How Has the Israeli Army Developed Its Policy on Women in Combat? Its Own Experts Aren't Sure

Committee chairman didn’t attend the meetings, army had limited information to work with

Yaniv Kubovich
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Female IDF combat soldiers near the Gaza border, last year
Female IDF combat soldiers near the Gaza border, last yearCredit: Eliyahu Hershkovitz
Yaniv Kubovich

The military prosecution and the Military Advocate General’s office on Monday presented a periodic update on the work of the committee appointed by the IDF chief of staff on incorporating women in combat roles. The survey was submitted following a High Court of Justice response to a petition by four young women seeking to serve in combat roles in elite units. The court rejected their petition in November 2020, and accepted the state’s position that the chief of staff appoint a committee to examine the issue. However, the court instructed the IDF to submit a report every few months so it could monitor the committee’s progress.

The content reveals that the committee’s chairman did not attend meetings to which experts were invited, his deputy was replaced after a short time and among those called to appear before the committee were rabbis. Experts who appeared before the committee said that its goals, as detailed in the report, include the collection of information that the IDF should have already had, and they believe that the committee’s call to conduct comprehensive research on the matter is a play for time.

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The report submitted to the High Court reveals that the committee’s chairman is Maj. Gen. Yoel Strick and his deputy was Maj. Gen. Eliezer Toledano. So far the committee has held two meetings during which they were addressed by experts they had invited. Strick was not present at either meeting, and Toledano attended one. Toledano was recently appointed head of the Southern Command and it was therefore decided that he would be replced as deputy chairman by Brig. Gen. Dan Goldfus, who had previously headed a subcommittee.

At the first meeting, the committee heard from a representative of an NGO called The IDF Fortitude Forum, Col. (res.) Raz Sagi, who opposes incorporating women in combat roles. It also heard from rabbis Amihai Gordin, Yuval Cherlow and Eli Yeshiva head Rabbi Eli Sadan. At the second meeting, last week, the committee heard from an attorney, Col. (res.) Eldad Peled, who has claimed in the past that women’s fertility will be compromised by service in combat roles, and Rabbi Yair Ansbacher, the founder of a pre-army academy. The chief military rabbi was also present at one of the meetings, according to the army’s report to the court.

A female tank driver participates in a training program, 2018.Credit: IDF Spokesman's Office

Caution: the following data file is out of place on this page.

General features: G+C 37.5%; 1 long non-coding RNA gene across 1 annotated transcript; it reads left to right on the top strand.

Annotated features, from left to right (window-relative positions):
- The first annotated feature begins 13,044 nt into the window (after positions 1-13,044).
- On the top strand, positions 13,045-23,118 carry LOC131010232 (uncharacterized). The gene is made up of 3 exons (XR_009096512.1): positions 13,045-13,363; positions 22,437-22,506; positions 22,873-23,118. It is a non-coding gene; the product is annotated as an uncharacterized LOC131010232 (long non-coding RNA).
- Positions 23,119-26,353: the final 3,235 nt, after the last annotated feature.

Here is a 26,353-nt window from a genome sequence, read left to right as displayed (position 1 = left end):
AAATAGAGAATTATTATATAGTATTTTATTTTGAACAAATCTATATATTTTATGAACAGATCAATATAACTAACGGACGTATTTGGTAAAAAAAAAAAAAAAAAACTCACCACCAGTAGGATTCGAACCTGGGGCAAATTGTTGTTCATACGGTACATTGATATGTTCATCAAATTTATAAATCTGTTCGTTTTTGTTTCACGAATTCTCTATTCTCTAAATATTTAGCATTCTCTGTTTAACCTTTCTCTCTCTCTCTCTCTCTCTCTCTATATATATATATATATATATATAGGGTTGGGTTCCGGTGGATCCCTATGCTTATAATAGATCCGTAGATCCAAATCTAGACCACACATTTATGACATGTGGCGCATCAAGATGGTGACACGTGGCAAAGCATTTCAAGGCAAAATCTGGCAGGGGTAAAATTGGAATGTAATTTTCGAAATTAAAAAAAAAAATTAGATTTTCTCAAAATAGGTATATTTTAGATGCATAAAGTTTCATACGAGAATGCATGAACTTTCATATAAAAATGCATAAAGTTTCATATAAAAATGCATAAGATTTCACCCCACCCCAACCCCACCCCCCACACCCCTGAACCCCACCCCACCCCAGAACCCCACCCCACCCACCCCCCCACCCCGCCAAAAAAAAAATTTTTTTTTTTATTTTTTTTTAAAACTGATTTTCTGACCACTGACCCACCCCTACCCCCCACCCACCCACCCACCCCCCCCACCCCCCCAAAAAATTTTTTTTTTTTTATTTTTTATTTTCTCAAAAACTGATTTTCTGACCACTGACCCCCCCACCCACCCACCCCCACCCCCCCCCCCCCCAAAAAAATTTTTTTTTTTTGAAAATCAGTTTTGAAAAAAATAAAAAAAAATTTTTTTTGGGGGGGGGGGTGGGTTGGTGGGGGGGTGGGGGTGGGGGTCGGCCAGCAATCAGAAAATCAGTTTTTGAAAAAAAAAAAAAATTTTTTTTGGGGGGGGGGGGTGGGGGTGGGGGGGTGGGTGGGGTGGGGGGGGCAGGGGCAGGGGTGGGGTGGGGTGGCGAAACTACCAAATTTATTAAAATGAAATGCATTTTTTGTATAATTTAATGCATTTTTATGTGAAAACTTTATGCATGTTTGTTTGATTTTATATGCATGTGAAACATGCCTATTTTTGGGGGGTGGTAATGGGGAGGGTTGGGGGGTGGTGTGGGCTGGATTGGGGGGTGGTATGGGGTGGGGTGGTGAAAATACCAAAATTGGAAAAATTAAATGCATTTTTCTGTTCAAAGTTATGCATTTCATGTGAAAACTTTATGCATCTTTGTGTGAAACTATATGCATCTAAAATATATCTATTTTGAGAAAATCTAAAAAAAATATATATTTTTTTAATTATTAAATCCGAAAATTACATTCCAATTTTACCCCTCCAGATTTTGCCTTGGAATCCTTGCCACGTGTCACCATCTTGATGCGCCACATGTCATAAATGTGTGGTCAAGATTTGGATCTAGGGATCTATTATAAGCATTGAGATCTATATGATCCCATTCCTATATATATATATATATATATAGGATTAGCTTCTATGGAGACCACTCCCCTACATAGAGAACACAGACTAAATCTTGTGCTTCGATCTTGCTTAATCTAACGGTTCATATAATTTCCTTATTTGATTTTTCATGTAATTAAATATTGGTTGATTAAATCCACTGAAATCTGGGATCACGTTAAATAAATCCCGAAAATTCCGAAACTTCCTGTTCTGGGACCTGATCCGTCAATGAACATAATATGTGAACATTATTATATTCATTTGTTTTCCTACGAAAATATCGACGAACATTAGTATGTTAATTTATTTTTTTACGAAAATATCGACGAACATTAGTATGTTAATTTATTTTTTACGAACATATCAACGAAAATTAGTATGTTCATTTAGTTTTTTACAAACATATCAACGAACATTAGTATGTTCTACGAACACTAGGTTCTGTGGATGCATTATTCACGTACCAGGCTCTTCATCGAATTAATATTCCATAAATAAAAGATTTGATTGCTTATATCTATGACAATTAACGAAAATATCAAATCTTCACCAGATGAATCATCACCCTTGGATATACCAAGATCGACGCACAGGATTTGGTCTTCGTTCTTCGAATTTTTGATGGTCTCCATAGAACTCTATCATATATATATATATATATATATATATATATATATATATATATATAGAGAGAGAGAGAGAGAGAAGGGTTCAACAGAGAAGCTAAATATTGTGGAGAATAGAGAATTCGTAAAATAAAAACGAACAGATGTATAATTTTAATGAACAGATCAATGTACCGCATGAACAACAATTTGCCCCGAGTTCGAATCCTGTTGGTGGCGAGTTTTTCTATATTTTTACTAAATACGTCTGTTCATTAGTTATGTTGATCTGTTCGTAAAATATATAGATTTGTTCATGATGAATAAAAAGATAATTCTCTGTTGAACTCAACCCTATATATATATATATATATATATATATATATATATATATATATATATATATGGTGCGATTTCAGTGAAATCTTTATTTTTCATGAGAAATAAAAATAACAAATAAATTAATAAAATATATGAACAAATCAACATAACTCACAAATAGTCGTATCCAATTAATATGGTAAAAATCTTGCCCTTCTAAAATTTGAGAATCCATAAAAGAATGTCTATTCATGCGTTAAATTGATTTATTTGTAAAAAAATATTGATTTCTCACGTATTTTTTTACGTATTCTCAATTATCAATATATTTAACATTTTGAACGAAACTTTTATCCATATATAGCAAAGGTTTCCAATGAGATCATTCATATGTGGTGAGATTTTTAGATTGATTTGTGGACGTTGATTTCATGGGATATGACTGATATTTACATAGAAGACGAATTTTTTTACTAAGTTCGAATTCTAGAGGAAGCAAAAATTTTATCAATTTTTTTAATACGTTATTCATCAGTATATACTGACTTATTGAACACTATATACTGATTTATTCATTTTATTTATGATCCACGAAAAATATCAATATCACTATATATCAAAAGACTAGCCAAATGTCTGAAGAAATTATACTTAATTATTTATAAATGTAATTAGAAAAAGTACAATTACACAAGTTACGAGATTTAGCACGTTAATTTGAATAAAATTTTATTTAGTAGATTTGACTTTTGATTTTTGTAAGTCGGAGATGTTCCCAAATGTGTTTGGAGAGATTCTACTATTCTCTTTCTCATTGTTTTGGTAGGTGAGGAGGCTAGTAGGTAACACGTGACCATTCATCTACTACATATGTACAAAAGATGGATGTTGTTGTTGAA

The description of the subcommittees’ work raises doubts as to the IDF’s claim that the decision not to incorporate women in special units relied on research it had in its possession and on gender gaps it knows of. For example, the subcommittee on role analysis stated that it was tasked with “mapping all the combat roles in which women are not incorporated at present and analyzing the required skills for these roles.” The subcommittee on physiology was to “first analyze as broadly as possible a foundation of knowledge about the physiological differences between men and women, and to collect and analyze data on attempts by the IDF and foreign armies regarding the physiological aspects of women in combat roles.”

The army decided to incorporate women in combat roles as far back as two decades ago, and many were surprised to find that it did not have this information and wondered what the basis was so far for the army’s decisions on the matter.

“The impression is that they did not study the opinions presented to them,” an expert who spoke to the committee said. “During the interviews they were given data, comparisons and various surveys, and the claim that the information must now be collected and studied is not serious.” Another source who appeared before the committee said: “The whole time the information was being presented, none of them asked a single question or raised an argument.”

The Army Spokesman’s Office responded: “In July 2020 it was decided to establish a professional committee to conduct a serious and fundamental examination out of a broad approach … on the possibility of incorporating women in additional combat roles. It was decided that testimony from civilians, which went on for about two full days, would be given before the deputy head of the team and other relevant senior officials. The rabbis were among those who asked to be heard.”

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